The company was notorious for enforcing its restrictions by refusing equipment to uncooperative filmmakers and theatre owners and for its attempts to terrorize independent film producers. It limited the length of films to one and two reels (10 to 20 minutes) because movie audiences were believed incapable of enjoying more protracted entertainment. The company also forbade the identification of actors because popular entertainers might demand higher salaries. By 1912, however, the success of European and independent producers and the violent opposition of filmmakers outside the company weakened the Movie Trust, which, in 1917, was dissolved by court order. The Movie Trust, which was based in New York and other cities of the East Coast, was indirectly responsible for the establishment of Hollywood, Calif., as the nation’s film capital, since many independent filmmakers migrated to the latter town to escape the Trust’s restrictive influence in the East.”

Sunday, July 28, 2013

Steve Dancy in New Jersey? What's that about?

film by Thomas Edison
Still from The Great Train Robbery

The Return, A Steve Dancy Tale partly takes place in New Jersey. Oh yeah, and Thomas Edison is a character in the latest story. Dancy fans need not worry; Steve has been firmly converted to an unabashed Westerner. He has good reason to visit New Jersey and it will take someone toughened by the Wild West to sort out the mess in Menlo Park.

Western gear
Serratelli Hat Company
New Jersey may not be the Wild West of the mid nineteenth century, but the Colt revolver was invented in New Jersey, Annie Oakley called New Jersey home, the Serratelli Hat Company is based in Newark, John B. Stetson came from New Jersey, and the first Western movie was filmed in New Jersey. Six shooters, western hats, and the birth of Western movies: that ought to be enough to give New Jersey a Western pedigree. Besides, Edison needs Steve and his friends to sort out a few problems or he may never complete his electrification of Wall Street.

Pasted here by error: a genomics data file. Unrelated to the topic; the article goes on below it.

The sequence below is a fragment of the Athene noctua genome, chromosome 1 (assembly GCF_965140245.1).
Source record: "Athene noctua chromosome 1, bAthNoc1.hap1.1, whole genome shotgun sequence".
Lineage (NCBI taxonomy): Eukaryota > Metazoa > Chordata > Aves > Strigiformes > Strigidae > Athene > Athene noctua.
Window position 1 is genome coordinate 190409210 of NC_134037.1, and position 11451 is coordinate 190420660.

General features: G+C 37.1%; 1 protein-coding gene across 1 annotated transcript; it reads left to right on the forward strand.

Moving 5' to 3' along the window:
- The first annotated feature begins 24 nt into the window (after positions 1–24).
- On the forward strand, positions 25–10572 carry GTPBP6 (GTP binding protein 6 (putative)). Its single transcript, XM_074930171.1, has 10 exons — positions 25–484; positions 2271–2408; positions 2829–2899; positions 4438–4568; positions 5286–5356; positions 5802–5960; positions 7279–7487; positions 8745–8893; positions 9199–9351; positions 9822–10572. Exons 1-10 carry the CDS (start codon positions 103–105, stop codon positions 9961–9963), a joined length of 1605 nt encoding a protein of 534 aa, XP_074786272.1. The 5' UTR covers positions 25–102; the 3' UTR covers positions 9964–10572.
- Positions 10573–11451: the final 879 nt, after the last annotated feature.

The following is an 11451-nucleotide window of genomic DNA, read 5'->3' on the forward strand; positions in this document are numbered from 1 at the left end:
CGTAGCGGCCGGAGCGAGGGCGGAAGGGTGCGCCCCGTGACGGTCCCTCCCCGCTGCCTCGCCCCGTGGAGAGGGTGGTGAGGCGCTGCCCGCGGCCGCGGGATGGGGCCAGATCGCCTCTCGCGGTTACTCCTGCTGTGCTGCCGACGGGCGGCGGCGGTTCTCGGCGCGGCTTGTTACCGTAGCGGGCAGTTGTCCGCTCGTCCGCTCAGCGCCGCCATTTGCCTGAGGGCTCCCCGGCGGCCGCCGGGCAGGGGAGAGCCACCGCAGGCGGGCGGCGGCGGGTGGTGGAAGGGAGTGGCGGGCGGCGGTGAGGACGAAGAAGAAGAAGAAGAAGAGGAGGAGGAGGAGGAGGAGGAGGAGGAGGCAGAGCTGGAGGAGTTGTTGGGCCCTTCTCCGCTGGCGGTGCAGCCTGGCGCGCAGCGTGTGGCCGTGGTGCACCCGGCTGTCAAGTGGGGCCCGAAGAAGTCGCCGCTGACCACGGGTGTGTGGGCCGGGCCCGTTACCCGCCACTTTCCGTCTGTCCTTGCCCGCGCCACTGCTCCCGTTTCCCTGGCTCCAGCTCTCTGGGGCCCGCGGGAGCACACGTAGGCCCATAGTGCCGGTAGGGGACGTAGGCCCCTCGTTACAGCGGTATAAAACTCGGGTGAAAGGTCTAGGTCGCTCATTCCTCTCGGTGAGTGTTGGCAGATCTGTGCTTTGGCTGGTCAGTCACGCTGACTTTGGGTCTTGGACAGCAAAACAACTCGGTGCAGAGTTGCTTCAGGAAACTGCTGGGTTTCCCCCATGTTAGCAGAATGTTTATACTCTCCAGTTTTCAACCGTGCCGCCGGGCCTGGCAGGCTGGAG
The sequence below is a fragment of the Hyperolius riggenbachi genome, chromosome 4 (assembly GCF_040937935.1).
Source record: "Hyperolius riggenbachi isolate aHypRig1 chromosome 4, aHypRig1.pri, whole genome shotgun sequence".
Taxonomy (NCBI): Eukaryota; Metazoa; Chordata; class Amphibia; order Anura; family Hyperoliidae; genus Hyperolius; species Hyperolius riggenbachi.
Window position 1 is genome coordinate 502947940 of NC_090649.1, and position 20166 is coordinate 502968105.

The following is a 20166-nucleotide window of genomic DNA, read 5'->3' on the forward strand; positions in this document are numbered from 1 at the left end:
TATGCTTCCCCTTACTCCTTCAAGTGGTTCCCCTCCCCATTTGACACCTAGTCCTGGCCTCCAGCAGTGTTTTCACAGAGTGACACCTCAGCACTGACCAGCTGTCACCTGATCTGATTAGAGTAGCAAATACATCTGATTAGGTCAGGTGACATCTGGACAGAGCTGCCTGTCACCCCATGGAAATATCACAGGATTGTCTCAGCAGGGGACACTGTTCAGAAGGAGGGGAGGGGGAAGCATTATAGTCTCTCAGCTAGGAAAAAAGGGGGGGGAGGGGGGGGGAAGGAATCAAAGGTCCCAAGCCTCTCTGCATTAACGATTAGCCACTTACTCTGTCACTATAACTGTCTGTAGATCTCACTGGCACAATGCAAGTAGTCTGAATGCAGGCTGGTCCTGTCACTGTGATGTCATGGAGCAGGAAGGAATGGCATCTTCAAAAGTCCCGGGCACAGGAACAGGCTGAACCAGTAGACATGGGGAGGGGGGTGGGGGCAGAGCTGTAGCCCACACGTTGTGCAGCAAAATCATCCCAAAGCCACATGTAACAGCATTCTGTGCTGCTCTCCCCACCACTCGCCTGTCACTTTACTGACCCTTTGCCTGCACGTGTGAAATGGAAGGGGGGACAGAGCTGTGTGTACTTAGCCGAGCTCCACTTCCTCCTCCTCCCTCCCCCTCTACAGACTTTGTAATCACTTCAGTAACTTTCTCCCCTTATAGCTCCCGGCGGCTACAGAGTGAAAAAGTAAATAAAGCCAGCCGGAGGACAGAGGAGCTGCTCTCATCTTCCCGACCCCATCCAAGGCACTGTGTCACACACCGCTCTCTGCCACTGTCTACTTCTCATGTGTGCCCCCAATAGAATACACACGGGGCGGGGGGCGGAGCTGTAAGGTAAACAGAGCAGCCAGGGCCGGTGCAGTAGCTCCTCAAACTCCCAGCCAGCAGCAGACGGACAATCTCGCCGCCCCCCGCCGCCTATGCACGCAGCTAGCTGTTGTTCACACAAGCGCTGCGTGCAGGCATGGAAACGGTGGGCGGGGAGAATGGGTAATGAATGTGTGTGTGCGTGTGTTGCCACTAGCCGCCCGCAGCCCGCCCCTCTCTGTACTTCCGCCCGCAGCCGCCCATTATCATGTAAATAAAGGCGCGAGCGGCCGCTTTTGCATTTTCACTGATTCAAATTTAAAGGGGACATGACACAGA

Edison, has the curriculum vitae to play a role in a traditional Western, especially one where the protagonists are miners, not cowboys. Thomas Edison’s contributions to mining included new techniques in blasting, conveying, crushing, and magnetic separation. His greatest mining invention was the electric cap lamp. 

As for his cowboy credentials, he has none, but his company produced the very first Western feature film. In 1903, the Edison Manufacturing Company distributed The Great Train Robbery.

You might notice his name in the upper left hand corner of the title frame. I believe this makes Mr. Edison a cowboy at heart, which in my mind gives him the right to cavort in a Steve Dancy Tale.

Friday, July 26, 2013

These guys will kick your butt!

James D. Best
Bandits' Roost, Photograph by Jacob Riis, 1887

New York City gangs were notorious. This historic photograph appealed to me because in The Return, Dancy must defeat a street-gang to save himself and his friends. The feud starts in Leadville, Colorado and follows our hero east. I liked the photo so much, I suggested that it be used for the cover.

Final cover for The Return, A Steve Dancy Tale.

This is the full cover. I especially like the cowboy shadow the designer added.

The designers did a great job. As I mentioned in Get a Spine, the spine is crucially important because it is all a browser will probably see in a bookstore. Here are the six spines for the Steve Dancy Tales.

Do people judge a book by it's cover? Do book covers sell books? Yes and yes. Need evidence? Here you go.

You might also enjoy Vintage Photograph to Western Book Cover.

Wednesday, July 24, 2013

Released: The Return, A Steve Dancy Tale

Western adventure fiction